How a crime of moral turpitude can affect nurse certification

On Behalf of | Dec 11, 2023 | Medical Nursing |

As frontline caregivers, nurses are held to stringent ethical standards to help ensure the well-being and safety of patients. That’s why when a nurse becomes involved in a crime characterized by moral turpitude, the repercussions can impact their professional certification and career trajectory.

The law defines a crime of moral turpitude as an immoral or depraved act that violates the basic duties owed to fellow human beings. Any criminal conviction for any felony can cause nurses to be denied licensing and certification. Furthermore, misdemeanor convictions that involve moral turpitude may also result in the same repercussions.

Legal ramifications for nurses

Crimes involving moral turpitude are typically heinous acts that shock the moral conscience, including but not limited to fraud, theft and violent offenses. When a nurse is entangled in a criminal case involving moral turpitude, the legal consequences can be severe. Legal proceedings may result in convictions, fines or even imprisonment.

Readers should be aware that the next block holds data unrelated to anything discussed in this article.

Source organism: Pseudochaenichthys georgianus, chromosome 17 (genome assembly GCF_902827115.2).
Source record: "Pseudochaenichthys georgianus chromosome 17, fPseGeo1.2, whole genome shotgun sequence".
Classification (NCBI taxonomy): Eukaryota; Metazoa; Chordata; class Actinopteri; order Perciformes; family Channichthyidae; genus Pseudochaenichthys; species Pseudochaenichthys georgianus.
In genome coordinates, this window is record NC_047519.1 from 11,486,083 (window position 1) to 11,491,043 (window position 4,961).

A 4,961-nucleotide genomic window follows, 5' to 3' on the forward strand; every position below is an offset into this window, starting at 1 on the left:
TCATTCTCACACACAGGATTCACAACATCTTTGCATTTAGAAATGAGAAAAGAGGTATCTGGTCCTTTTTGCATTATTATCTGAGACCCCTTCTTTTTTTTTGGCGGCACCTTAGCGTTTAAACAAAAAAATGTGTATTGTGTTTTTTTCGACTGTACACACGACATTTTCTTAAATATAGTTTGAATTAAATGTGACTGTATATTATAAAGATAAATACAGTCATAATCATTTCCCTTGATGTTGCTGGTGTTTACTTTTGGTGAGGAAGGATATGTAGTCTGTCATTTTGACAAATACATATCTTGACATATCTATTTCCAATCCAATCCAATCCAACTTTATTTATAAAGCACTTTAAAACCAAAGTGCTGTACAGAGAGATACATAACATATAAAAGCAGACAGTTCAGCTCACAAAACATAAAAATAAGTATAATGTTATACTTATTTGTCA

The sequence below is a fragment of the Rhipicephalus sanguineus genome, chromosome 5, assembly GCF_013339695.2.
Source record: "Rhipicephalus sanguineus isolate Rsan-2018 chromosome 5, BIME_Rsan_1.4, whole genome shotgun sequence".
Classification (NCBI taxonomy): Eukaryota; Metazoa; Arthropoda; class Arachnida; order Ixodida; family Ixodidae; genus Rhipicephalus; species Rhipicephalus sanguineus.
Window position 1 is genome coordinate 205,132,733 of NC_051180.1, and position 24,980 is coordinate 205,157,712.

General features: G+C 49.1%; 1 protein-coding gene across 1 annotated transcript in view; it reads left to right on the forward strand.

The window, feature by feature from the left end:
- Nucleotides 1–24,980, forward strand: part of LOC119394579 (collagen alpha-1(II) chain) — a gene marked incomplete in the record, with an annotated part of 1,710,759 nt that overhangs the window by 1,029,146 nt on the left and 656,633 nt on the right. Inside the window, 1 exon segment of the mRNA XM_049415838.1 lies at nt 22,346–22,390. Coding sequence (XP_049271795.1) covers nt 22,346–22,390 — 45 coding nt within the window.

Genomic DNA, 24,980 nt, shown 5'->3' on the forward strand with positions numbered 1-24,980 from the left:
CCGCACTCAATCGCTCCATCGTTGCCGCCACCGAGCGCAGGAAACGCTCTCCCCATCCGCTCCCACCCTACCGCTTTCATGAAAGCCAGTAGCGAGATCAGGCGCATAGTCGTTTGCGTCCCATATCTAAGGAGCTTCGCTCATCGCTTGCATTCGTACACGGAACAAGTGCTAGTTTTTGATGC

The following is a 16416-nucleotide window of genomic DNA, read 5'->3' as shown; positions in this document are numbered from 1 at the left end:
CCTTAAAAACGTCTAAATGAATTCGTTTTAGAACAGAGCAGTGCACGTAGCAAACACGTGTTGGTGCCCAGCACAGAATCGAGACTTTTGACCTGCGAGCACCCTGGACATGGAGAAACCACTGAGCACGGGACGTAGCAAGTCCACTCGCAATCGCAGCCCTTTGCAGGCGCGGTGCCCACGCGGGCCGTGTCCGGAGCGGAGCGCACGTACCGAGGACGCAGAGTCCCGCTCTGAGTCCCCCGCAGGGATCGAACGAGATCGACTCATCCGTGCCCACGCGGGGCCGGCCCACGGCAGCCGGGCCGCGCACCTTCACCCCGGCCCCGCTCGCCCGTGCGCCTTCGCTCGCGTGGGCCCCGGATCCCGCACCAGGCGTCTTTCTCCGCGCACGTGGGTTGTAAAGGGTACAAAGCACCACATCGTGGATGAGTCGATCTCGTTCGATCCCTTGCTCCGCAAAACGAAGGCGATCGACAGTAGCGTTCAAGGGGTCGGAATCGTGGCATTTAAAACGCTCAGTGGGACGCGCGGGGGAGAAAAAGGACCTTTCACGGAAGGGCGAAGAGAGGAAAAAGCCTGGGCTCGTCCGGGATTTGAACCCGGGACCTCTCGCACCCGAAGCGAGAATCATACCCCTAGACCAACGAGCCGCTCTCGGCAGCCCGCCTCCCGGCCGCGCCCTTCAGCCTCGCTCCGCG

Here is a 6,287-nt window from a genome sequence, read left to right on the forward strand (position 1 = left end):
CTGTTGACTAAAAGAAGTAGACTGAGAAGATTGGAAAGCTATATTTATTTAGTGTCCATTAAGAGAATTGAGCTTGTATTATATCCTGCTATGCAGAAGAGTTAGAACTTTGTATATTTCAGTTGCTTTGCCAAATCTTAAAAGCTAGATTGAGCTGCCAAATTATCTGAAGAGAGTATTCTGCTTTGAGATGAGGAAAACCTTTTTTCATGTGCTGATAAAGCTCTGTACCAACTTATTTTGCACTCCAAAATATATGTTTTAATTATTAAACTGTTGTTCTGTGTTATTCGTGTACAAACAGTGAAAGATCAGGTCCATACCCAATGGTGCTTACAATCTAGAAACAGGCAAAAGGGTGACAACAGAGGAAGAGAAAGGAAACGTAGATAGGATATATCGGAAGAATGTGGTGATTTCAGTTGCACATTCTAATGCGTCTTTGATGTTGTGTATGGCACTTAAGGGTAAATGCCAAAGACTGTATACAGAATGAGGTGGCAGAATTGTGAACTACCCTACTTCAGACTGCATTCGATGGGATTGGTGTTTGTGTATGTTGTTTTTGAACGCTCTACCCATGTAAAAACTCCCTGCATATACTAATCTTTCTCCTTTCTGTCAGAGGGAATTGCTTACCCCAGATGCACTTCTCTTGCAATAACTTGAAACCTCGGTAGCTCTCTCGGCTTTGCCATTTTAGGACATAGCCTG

Nursing boards and certification bodies take allegations of moral turpitude seriously. The integrity and trustworthiness of healthcare professionals are paramount. Nurses facing criminal charges are often subject to disciplinary actions by these boards, including the suspension or revocation of their certification. This can jeopardize their current position and cast a shadow over future employment opportunities in the healthcare sector.

Rehabilitation and redemption

While the consequences of a crime involving moral turpitude can be severe, the path to redemption is not entirely closed. Some nursing boards may consider rehabilitation efforts and evidence of remorse when evaluating a nurse’s eligibility for reinstatement. Participation in counseling, community service or educational programs can demonstrate a genuine commitment to personal growth and ethical rehabilitation.

A crime involving moral turpitude can jeopardize a nurse’s career, but it’s crucial to remember that allegations of wrongdoing do not guarantee a conviction nor do they guarantee that professional consequences will follow. Seeking legal guidance can help nurses to better understand their rights and options under the law.